South Shore rock band with Seaford singer comes together

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“Close your eyes and I’ll kiss you/Tomorrow I’ll miss you/Remember I’ll always be true.”

The famous lyrics of the Beatles’ 1963 hit “All My Loving,” sung by Seaford resident Jackie Vadala, echoed across Forest Hills Center Community Park in Wantagh last Saturday at the second performance ever by cover band Jackie and the Rippers.

The South Shore-based rock group is the joint effort of vocalist Vadala and her uncle, drummer Charlie Steinert, of Massapequa. For about four years, the pair have been working to find the right members to create a cohesive group.

Now the band is ready to rock the local music scene, performing covers of songs from the 1960s through today. Playing rock ’n’ roll, rockabilly and some country tracks, Jackie and Rippers made their debut at the Family Street Festival at the Bellmore Long Island Rail Road Station last month.

“We’ve tried to fine-tune it and get the right fit,” Vadala said. “Over the last couple of months, we’ve really perfected the group. This is the one.”

The band’s name is a reference to the 1990s sitcom “Full House,” in which Jesse Katsopolis — played by the star John Stamos — plays in a band called Jesse and the Rippers.

Chris Steinert, of Massapequa, was on drums, above, at a fall festival in Wantagh last Saturday.
Chris Steinert, of Massapequa, was on drums, above, at a fall festival in Wantagh last Saturday.

“I was chatting with my friend and I told him I’m in a band with my family,” Vadala recalled. “He goes, ‘What are you guys, Jackie and the Rippers?’ And I thought, You know what? We sure are!”

Steinert designed the band’s logo, which features an old-fashioned microphone, signifying the group’s dedication to older tunes.

Some of the band members, including lead guitarist Donald Melchione, of Stewart Manor, are longtime performers and fans of oldies music. Melchione said he has been performing as a guitarist since the 1970s. His stage career was put on pause in the ’80s, when he was married and had children, but he took up his passion once again roughly a decade ago.

Asked what brought that about, Melchione said, “I always told my wife that when my kids got older, I’d get back into it again. So it’s reached a point where my three kids, they were old enough. My wife encouraged it, she said, ‘Go for it,’ so I put myself on Craigslist and started auditioning.”

Melchione previously played with a Long Island cover band called the Overlooks for about six years, but when the pandemic hit, the group broke up. In the summer of 2020, he once again went on Craigslist, and started auditioning. Toward the end of the summer, Steinert gave him a call.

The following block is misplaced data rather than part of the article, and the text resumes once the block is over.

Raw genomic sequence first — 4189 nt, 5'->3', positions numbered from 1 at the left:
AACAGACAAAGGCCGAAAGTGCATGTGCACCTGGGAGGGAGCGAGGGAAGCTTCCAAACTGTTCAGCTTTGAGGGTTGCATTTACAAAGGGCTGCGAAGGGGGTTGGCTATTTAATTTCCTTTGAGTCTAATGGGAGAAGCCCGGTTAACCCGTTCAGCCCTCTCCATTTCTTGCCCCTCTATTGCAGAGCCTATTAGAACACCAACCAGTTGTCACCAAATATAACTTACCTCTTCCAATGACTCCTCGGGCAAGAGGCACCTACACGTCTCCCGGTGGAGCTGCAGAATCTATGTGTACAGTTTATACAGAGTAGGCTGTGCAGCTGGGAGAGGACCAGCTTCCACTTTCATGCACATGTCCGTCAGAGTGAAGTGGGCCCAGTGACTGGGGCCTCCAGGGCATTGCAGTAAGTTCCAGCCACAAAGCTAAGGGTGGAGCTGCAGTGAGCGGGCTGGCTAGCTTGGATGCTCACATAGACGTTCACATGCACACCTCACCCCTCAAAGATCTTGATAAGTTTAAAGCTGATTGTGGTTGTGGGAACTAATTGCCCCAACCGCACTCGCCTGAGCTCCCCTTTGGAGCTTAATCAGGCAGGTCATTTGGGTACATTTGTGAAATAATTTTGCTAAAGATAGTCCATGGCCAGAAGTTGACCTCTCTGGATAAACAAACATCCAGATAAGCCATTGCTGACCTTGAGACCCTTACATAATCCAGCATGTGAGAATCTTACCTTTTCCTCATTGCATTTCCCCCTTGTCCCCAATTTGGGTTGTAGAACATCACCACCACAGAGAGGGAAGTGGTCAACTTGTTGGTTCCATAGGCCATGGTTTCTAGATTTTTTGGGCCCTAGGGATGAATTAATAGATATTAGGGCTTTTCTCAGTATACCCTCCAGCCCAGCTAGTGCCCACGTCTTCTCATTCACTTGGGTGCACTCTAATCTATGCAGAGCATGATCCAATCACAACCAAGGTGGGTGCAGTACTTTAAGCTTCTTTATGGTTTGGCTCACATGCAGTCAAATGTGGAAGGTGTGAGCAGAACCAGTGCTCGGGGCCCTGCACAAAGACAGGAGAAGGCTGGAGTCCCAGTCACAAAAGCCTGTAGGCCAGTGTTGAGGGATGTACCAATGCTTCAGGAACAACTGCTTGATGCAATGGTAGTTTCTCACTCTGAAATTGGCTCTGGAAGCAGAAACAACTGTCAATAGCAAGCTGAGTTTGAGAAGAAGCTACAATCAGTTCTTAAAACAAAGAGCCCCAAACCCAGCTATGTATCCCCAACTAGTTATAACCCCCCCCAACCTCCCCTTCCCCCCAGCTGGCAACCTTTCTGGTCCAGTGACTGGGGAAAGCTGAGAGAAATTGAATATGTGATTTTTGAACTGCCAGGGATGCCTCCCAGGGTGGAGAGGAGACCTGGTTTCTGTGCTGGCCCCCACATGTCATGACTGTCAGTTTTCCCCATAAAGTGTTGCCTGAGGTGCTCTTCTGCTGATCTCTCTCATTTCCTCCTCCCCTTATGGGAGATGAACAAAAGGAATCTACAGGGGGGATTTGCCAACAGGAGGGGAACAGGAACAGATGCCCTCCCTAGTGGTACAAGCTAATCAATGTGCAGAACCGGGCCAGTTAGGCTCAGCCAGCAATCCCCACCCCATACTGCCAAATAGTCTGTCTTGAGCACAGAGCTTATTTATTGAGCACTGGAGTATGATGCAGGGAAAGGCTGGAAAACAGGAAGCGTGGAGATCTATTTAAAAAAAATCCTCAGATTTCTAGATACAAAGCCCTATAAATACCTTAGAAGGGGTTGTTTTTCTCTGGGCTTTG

‘He thought I’d be a good fit,” Melchione recalled. “I came down, I heard Jackie singing and I thought, This is where I want to be.”

Lead guitarist John Pentecost, of Flushing, has toured with Beatles tribute band Rubber Soul, Doors tribute group Break on Through and a wedding band called Moonlight Bay.

Bass guitarist Mark Nygren, of Northport, who joined the band in May, said there have been some crossover cover songs that he’s played with other local groups. “Some of this stuff I know but other stuff I’ve never played in my life,” he said “… This is more of a straight classic rock band the ones I’ve been in, on and off, over the past 30 years.”

For Steinert, picking up his drumsticks once again after a long hiatus was a must-do on his bucket list, he said. “I took up my old dream that I was never able to pursue, and here we are,” he said. Once he purchased new equipment, he built a studio in his Massapequa home. His wife, Chris, also plays drums in the band.

Vadala, who has been singing since she was a child, said she got her start after belting out the song “Thank You For Being A Friend,” by Andrew Gold, the theme song to “Golden Girls,” as a girl. She said she was grateful for the opportunity to play with talented musicians.

‘We hope to be able to do upcoming fall festivals while it’s still nice out,” Vadala said. “And we’ll be playing indoor venues, but we really want to take advantage of what we can. We’re so lucky to be able to get our foot in the door this summer.” 

Though outdoor shows may temporarily end in the colder months, Steinert said the band has a plan: They’ll head into the studio. “We’ll work on harmonies, go over the shows that we’ve done and make corrections, and record some videos for the winter season,” he said. And the group may write some original music.

“This band is all about family,” Steinert said. “We’re a giving band: We want to help anybody we can, through charities and fundraisers. We’re there for the people, and that’s what we’re all about.”

“I’m in it for the love of it,” Vadala added. “I’m in it for my family.”

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